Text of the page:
With a short swing, a half stare and an emphatic clap of his hands, Barry Bonds rounded the bases. After so many days and so many tries, he had finally caught Hammerin' Hank.
"The hard part is over right now," Bonds said.
High above the field in a private box, baseball commissioner Bud Selig was a reluctant witness to history. Choosing to overlook the steroid allegations that have dogged the San Francisco slugger, Selig watched Bonds tie Hank Aaron's home run record -- his mouth agape, hands stuffed in pockets and nary a cheer on his lips.
No. 755 was a strong shot for all the doubters, an opposite-field drive of 382 feet to left-center, moving Bonds within one swing of having baseball's pinnacle of power all to himself. It came on a 2-1, 91 mph fastball Saturday night.
"This is the hardest thing I've had to do in my entire career," he said. "I had rashes on my head, I felt like I was getting sick at times."
And it was a long time coming.
It had been eight days and 28 plate appearances since Bonds hit his 754th home run, and he came out for early batting practice Saturday, hoping to break his slump. He did it quickly, leading off the second inning.
"No matter what anybody thinks of the controversy surrounding this event, Mr. Bonds' achievement is noteworthy and remarkable," Selig said in a statement.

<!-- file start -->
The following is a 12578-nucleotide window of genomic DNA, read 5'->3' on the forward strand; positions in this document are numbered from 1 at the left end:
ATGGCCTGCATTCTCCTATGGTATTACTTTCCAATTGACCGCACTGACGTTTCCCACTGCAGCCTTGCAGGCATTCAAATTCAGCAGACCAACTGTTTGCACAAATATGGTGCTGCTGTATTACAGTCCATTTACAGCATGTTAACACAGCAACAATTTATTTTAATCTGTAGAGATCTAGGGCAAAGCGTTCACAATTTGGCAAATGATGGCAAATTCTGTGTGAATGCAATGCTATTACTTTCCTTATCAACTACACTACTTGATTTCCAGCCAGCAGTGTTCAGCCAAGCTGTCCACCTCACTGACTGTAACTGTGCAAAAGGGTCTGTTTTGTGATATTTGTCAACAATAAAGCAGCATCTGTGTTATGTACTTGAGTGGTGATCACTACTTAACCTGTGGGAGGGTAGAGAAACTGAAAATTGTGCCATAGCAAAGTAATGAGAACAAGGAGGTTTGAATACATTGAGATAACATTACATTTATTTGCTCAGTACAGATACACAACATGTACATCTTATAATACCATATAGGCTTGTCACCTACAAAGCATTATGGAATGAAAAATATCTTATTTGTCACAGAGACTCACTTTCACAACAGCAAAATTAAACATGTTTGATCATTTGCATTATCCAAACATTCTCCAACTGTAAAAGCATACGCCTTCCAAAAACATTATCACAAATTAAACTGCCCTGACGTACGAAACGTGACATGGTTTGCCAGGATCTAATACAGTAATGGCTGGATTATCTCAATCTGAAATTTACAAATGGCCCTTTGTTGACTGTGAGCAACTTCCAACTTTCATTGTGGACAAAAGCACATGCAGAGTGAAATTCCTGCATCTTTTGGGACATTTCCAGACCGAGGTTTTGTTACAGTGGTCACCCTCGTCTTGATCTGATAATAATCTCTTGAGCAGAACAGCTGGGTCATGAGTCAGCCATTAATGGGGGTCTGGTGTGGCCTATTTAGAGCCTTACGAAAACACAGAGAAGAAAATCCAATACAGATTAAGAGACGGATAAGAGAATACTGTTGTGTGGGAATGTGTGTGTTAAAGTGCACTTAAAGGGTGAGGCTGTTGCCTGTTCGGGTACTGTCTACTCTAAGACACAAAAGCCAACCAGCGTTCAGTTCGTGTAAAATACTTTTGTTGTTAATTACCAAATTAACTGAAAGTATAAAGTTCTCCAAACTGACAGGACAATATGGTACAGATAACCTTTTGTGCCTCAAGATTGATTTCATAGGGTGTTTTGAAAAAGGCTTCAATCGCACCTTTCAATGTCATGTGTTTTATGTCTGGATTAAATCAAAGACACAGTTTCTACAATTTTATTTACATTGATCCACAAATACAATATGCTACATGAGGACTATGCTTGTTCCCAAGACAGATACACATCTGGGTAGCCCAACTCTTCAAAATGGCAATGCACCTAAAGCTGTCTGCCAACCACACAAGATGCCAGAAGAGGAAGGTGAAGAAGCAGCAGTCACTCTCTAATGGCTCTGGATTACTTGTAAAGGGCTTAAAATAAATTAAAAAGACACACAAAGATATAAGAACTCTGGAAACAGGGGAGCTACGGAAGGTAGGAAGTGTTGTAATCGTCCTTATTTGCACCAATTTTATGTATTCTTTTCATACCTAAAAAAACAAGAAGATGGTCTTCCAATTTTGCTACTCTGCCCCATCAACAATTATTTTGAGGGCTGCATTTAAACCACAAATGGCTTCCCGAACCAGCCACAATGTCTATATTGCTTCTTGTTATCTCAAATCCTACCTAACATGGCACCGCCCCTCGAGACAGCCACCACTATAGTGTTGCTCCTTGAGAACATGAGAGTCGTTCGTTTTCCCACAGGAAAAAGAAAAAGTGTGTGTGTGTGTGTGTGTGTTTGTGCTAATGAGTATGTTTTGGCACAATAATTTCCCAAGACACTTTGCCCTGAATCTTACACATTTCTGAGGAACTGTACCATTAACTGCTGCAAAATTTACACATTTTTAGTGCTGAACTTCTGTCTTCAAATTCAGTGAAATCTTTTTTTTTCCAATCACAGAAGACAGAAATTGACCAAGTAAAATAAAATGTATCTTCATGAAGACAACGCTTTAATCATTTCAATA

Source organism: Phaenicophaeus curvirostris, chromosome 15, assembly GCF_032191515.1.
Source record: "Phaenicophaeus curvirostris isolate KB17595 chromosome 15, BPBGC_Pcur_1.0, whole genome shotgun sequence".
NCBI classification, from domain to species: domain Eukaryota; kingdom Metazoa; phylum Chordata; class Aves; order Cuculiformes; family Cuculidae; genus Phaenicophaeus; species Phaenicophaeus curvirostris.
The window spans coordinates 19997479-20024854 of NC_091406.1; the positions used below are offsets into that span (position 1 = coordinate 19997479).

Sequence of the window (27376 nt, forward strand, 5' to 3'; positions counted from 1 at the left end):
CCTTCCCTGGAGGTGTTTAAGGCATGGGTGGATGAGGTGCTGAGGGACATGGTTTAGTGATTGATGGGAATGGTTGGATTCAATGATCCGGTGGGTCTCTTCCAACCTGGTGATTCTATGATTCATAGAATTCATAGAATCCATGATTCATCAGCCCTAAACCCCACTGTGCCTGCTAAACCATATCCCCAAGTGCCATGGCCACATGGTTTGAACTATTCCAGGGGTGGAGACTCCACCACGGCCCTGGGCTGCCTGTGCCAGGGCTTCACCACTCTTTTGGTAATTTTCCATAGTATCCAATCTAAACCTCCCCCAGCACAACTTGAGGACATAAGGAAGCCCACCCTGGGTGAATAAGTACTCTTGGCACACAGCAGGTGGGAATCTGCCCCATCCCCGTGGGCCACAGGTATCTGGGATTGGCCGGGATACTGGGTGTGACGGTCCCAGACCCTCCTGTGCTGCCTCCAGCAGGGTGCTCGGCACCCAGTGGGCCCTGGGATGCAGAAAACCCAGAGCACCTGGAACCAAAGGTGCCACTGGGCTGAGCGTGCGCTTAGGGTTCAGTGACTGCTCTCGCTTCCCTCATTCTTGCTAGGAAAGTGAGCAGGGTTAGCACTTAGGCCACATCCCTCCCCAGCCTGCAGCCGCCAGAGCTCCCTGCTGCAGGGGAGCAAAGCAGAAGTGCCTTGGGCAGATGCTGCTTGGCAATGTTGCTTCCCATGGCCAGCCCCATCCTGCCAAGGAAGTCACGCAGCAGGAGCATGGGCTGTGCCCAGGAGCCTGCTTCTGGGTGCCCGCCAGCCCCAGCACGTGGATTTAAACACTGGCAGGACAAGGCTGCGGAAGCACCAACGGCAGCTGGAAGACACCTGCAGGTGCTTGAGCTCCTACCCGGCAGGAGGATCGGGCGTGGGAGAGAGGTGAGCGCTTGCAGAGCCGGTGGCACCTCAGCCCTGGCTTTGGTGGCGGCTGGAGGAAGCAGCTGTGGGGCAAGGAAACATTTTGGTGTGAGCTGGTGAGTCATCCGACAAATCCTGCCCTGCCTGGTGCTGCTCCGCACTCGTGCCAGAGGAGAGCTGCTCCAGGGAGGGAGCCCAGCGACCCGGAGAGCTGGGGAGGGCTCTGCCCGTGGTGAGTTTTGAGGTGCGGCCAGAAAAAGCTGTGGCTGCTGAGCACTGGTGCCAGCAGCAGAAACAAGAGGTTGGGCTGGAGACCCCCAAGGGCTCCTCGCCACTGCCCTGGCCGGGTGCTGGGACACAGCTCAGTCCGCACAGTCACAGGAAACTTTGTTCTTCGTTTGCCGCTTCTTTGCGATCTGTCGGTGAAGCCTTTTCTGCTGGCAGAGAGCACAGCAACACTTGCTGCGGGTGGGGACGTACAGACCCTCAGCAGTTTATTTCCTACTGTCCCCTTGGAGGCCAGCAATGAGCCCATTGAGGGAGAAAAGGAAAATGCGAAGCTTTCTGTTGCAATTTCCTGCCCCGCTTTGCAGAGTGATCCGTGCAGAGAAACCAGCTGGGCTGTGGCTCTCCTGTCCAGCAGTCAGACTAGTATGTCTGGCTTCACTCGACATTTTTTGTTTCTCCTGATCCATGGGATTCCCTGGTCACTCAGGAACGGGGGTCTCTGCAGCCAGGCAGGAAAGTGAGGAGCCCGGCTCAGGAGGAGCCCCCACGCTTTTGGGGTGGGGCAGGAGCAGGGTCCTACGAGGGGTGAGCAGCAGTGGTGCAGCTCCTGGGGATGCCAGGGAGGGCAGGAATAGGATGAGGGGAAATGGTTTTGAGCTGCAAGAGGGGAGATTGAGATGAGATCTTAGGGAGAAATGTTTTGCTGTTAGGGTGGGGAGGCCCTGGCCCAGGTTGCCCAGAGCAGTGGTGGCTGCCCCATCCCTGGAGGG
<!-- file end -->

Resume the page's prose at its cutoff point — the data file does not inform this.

Selig said either he or a representative would attend the Giants' next few games "out of respect for the tradition of the game, the magnitude of the record and the fact that all citizens in this country are innocent until proven guilty."
Bonds said he hadn't spoken to Selig, but welcomed him anytime.
Aaron was not in attendance. The Hall of Famer had previously said he would not follow the chase in person.
"It's a little bit different than any other milestone I've ever gone through," Bonds said. "It's Hank Aaron. I can't explain the feeling of it, it's just Hank Aaron."
Bonds drew a mixed reaction from the crowd at Petco Park after he homered off Clay Hensley. Several fans held up asterisk signs and the San Francisco slugger was booed as he headed to left field at the end of the inning.
Bonds walked his next three times up and left the game in the eighth for a pinch-runner. He raised his helmet with his left hand, then his right, and drew a standing ovation from many fans who chanted his name.
"I want to thank the fans. They have been outstanding," Bonds said. "It's been a fun ride. I really appreciate the way San Diego handled it and the way their fans handled it."
The Padres won 3-2 in 12 innings.
Bonds said he would not start Sunday, which would give him a chance to break the record at home beginning Monday night.
Bonds hit the tying homer off a former Giants draft pick who was suspended in 2005 for violating baseball's minor league steroids policy.